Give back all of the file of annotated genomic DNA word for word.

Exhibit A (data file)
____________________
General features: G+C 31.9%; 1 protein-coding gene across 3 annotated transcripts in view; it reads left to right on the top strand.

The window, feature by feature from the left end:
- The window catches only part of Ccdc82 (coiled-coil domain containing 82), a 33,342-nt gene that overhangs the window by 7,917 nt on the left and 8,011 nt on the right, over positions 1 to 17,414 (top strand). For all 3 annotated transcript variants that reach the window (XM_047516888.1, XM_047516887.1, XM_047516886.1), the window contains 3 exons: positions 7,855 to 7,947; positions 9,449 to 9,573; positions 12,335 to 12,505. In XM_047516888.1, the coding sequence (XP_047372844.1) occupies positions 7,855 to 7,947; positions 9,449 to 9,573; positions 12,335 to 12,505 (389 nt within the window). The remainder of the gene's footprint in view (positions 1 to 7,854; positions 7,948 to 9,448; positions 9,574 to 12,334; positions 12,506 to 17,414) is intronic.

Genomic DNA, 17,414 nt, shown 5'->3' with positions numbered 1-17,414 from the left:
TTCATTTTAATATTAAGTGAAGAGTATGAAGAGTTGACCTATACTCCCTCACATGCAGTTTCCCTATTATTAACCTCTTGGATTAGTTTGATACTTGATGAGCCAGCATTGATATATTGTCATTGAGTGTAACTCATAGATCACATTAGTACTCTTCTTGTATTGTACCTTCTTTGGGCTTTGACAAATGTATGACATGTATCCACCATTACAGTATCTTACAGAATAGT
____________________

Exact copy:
General features: G+C 31.9%; 1 protein-coding gene across 3 annotated transcripts in view; it reads left to right on the top strand.

The window, feature by feature from the left end:
- The window catches only part of Ccdc82 (coiled-coil domain containing 82), a 33,342-nt gene that overhangs the window by 7,917 nt on the left and 8,011 nt on the right, over positions 1 to 17,414 (top strand). For all 3 annotated transcript variants that reach the window (XM_047516888.1, XM_047516887.1, XM_047516886.1), the window contains 3 exons: positions 7,855 to 7,947; positions 9,449 to 9,573; positions 12,335 to 12,505. In XM_047516888.1, the coding sequence (XP_047372844.1) occupies positions 7,855 to 7,947; positions 9,449 to 9,573; positions 12,335 to 12,505 (389 nt within the window). The remainder of the gene's footprint in view (positions 1 to 7,854; positions 7,948 to 9,448; positions 9,574 to 12,334; positions 12,506 to 17,414) is intronic.

Genomic DNA, 17,414 nt, shown 5'->3' with positions numbered 1-17,414 from the left:
TTCATTTTAATATTAAGTGAAGAGTATGAAGAGTTGACCTATACTCCCTCACATGCAGTTTCCCTATTATTAACCTCTTGGATTAGTTTGATACTTGATGAGCCAGCATTGATATATTGTCATTGAGTGTAACTCATAGATCACATTAGTACTCTTCTTGTATTGTACCTTCTTTGGGCTTTGACAAATGTATGACATGTATCCACCATTACAGTATCTTACAGAATAGT